Remember: “A person with a hundred interests is twice as alive as one with only fifty and four times as alive as the man who has only twenty-five” Norman Vincent Peale
- Try to learn a new sport/ card game./ card trick/ skill. How easy was it to pick up the new activity? What contributed to the speed of picking up? Did you get frustrated initially and how did you motivate yourself when frustrated?
- Identify 3 boring people who you prefer to avoid. Analyze why you find them a bore? Make an attempt to meet one of these persons and spend at least an hour with this person. Have you made any new observations about the person? Identify 3 strengths of the person that you never knew.
This post is courtesy www.actspot.com
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The very first step towards success in any occupation is to become interested in it. Sir William Osler
We are curious by nature, but very often our curiosity is peripheral and we are unable to sustain our interest. This means that while we know a little about many things, we do not know much about any particular thing. In this day of competitions and specialization, to have an edge and be successful, one needs to leverage ones competitive advantage in the market place. This means that we need to have a deep and specialized knowledge, which can be gained only if we take an active and passionate interest in it.
It was Dale Carnegie who made an interesting observation when he said ‘If you take interest in people, people will take interest in you’. The importance of taking interest is equally true about everything in life. It is when you take interest in studies that one prepares better for exams, if music is your passion, it is logical that you have deep and abiding interest in it and if you are a food lover it naturally follows that you know the best eating joints in town or have access to the recipes of some exotic dishes, simply because you take interest and collate that information. Extend the logic a little further and you will notice that almost all successful professionals are passionate about their profession mainly because they have taken an extraordinary interest in the same. The same holds true for all successful people; be they in business, the performing arts, those with a scientific bent of mind or even those doing a mundane job extraordinarily well like the pizza delivery boy or the waiter in the restaurant.
It is not as simple as it looks to identify and get interested in something that in the long run gives you excellent results and brings success to you. This is because, many things interest us but when we get into the nitty gritty of each, we soon discover that there are certain unavoidable activities associated with it that challenge us, are repetitive and boring and tax us mentally and physically. Often we are lured by interest in passive activities like listening to music, watching TV and partying around, but to make a success of it means that we have to be active and leverage our interest with some learning, hard work and risk taking.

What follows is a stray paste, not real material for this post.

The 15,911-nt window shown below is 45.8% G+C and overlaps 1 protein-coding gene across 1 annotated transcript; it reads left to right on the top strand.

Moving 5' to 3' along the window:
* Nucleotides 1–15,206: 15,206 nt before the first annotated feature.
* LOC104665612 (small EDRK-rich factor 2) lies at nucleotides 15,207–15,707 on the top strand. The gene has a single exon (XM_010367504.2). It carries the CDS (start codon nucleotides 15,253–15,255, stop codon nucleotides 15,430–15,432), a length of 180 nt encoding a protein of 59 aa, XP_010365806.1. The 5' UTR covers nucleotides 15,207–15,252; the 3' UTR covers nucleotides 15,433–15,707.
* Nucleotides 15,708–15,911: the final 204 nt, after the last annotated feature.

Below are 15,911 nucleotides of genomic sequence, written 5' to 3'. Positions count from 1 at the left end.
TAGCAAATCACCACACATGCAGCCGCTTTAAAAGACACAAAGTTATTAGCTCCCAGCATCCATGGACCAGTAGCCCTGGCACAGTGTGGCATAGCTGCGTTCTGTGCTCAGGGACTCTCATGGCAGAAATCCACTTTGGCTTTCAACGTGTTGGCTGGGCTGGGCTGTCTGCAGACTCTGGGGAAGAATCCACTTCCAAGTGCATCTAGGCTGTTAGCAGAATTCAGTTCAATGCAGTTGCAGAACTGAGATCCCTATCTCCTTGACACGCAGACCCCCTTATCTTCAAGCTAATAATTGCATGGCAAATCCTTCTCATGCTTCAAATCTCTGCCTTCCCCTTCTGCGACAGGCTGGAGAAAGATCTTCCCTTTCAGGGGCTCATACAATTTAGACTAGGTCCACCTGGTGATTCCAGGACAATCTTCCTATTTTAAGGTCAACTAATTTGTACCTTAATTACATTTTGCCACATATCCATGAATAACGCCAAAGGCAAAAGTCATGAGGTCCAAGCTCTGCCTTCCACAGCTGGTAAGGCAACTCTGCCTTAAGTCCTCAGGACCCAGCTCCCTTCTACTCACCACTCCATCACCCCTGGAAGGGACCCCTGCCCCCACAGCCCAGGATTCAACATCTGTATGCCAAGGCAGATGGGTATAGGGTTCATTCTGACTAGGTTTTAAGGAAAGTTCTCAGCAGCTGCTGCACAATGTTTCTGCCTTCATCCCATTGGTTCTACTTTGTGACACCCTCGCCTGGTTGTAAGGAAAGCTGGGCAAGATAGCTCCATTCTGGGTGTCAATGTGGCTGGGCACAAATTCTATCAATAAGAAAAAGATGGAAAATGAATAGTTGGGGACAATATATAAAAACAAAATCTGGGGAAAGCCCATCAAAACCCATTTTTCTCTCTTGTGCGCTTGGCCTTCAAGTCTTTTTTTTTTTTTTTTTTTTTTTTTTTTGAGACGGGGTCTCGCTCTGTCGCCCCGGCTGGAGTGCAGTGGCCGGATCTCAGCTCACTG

Remember: The whole secret of life is to be interested in one thing profoundly and in a thousand things well.”- Horace Walpole
- If you are a student ask which subject in your current course interests you the most? If you are a professional or a homemaker ask a similar question about what interests you the most in your current role. Next ask if you are taking any special efforts to leverage your interest and gaining more proficiency or adding value to your area of interest. Eg As a home maker, your interest is in the studies of your children. Are you reading up on new techniques that will facilitate better learning? Do you know if there are resource people around who can help your children with some of their weaker subjects? Do you think you can have a data bank of such similar inputs related to students and studies that you can leverage and make into a profession as an educational consultant or offer education relate services?
- Now that you are reading this paragraph, it is probable that it is because you liked the contents. It is also probable that you do not fully subscribe to the views here. In either case, are you interested enough to leave a feedback by clicking on the feedback link at the end of the post? If you liked the post, would you like to be updated about the posts regularly ? If you say yes, will you be clicking on the related links to subscribe to this Blog and be notified of new posts via email?
- Have you noticed the links to the weekly posts that is present at the tail end of the post? If interested click on it and discover some other interesting posts. Notice that you have to make the small effort to click and link if you are really interested.
For answers to last weeks challenge in the post ‘Doubts’ dated 8th February 2010, please see today’s post on www.poweract.blogspot.com dated 15th February 2010.
This post is courtesy www.actspot.com
You are also invited to visit our weekly Inspirational and Motivational Blog www.poweract.blogspot.com